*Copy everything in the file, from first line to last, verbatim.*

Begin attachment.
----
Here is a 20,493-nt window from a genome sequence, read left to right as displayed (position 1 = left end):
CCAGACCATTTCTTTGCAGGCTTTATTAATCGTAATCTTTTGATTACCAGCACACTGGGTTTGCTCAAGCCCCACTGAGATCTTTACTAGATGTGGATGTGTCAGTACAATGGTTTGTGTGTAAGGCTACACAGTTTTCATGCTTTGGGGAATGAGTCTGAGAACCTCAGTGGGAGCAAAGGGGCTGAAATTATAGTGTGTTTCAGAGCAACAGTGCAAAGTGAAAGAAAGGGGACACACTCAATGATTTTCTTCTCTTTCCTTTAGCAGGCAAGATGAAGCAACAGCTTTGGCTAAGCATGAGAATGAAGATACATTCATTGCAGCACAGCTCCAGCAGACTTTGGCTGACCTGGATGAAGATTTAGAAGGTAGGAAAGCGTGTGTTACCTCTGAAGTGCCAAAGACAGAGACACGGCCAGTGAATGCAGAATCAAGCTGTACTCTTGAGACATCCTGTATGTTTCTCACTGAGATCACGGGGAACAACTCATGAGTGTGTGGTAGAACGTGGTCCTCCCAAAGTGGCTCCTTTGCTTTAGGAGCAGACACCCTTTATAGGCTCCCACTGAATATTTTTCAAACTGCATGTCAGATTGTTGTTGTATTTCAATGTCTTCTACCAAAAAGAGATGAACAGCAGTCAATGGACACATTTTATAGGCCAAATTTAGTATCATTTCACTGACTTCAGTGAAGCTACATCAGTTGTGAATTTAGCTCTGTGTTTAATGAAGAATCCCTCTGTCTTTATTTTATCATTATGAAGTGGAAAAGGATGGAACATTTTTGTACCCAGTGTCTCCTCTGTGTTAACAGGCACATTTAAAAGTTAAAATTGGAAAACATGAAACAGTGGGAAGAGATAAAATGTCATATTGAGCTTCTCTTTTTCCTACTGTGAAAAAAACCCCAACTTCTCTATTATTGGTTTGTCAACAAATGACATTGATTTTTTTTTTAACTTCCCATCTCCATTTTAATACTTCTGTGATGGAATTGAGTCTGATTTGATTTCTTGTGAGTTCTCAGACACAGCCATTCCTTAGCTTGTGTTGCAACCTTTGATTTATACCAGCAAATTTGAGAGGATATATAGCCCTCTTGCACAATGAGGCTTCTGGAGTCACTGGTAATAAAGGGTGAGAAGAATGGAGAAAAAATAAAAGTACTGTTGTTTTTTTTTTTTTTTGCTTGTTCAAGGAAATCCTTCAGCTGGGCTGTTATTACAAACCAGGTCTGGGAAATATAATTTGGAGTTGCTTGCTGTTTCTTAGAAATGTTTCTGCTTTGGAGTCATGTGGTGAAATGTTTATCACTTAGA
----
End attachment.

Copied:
Here is a 20,493-nt window from a genome sequence, read left to right as displayed (position 1 = left end):
CCAGACCATTTCTTTGCAGGCTTTATTAATCGTAATCTTTTGATTACCAGCACACTGGGTTTGCTCAAGCCCCACTGAGATCTTTACTAGATGTGGATGTGTCAGTACAATGGTTTGTGTGTAAGGCTACACAGTTTTCATGCTTTGGGGAATGAGTCTGAGAACCTCAGTGGGAGCAAAGGGGCTGAAATTATAGTGTGTTTCAGAGCAACAGTGCAAAGTGAAAGAAAGGGGACACACTCAATGATTTTCTTCTCTTTCCTTTAGCAGGCAAGATGAAGCAACAGCTTTGGCTAAGCATGAGAATGAAGATACATTCATTGCAGCACAGCTCCAGCAGACTTTGGCTGACCTGGATGAAGATTTAGAAGGTAGGAAAGCGTGTGTTACCTCTGAAGTGCCAAAGACAGAGACACGGCCAGTGAATGCAGAATCAAGCTGTACTCTTGAGACATCCTGTATGTTTCTCACTGAGATCACGGGGAACAACTCATGAGTGTGTGGTAGAACGTGGTCCTCCCAAAGTGGCTCCTTTGCTTTAGGAGCAGACACCCTTTATAGGCTCCCACTGAATATTTTTCAAACTGCATGTCAGATTGTTGTTGTATTTCAATGTCTTCTACCAAAAAGAGATGAACAGCAGTCAATGGACACATTTTATAGGCCAAATTTAGTATCATTTCACTGACTTCAGTGAAGCTACATCAGTTGTGAATTTAGCTCTGTGTTTAATGAAGAATCCCTCTGTCTTTATTTTATCATTATGAAGTGGAAAAGGATGGAACATTTTTGTACCCAGTGTCTCCTCTGTGTTAACAGGCACATTTAAAAGTTAAAATTGGAAAACATGAAACAGTGGGAAGAGATAAAATGTCATATTGAGCTTCTCTTTTTCCTACTGTGAAAAAAACCCCAACTTCTCTATTATTGGTTTGTCAACAAATGACATTGATTTTTTTTTTAACTTCCCATCTCCATTTTAATACTTCTGTGATGGAATTGAGTCTGATTTGATTTCTTGTGAGTTCTCAGACACAGCCATTCCTTAGCTTGTGTTGCAACCTTTGATTTATACCAGCAAATTTGAGAGGATATATAGCCCTCTTGCACAATGAGGCTTCTGGAGTCACTGGTAATAAAGGGTGAGAAGAATGGAGAAAAAATAAAAGTACTGTTGTTTTTTTTTTTTTTTGCTTGTTCAAGGAAATCCTTCAGCTGGGCTGTTATTACAAACCAGGTCTGGGAAATATAATTTGGAGTTGCTTGCTGTTTCTTAGAAATGTTTCTGCTTTGGAGTCATGTGGTGAAATGTTTATCACTTAGA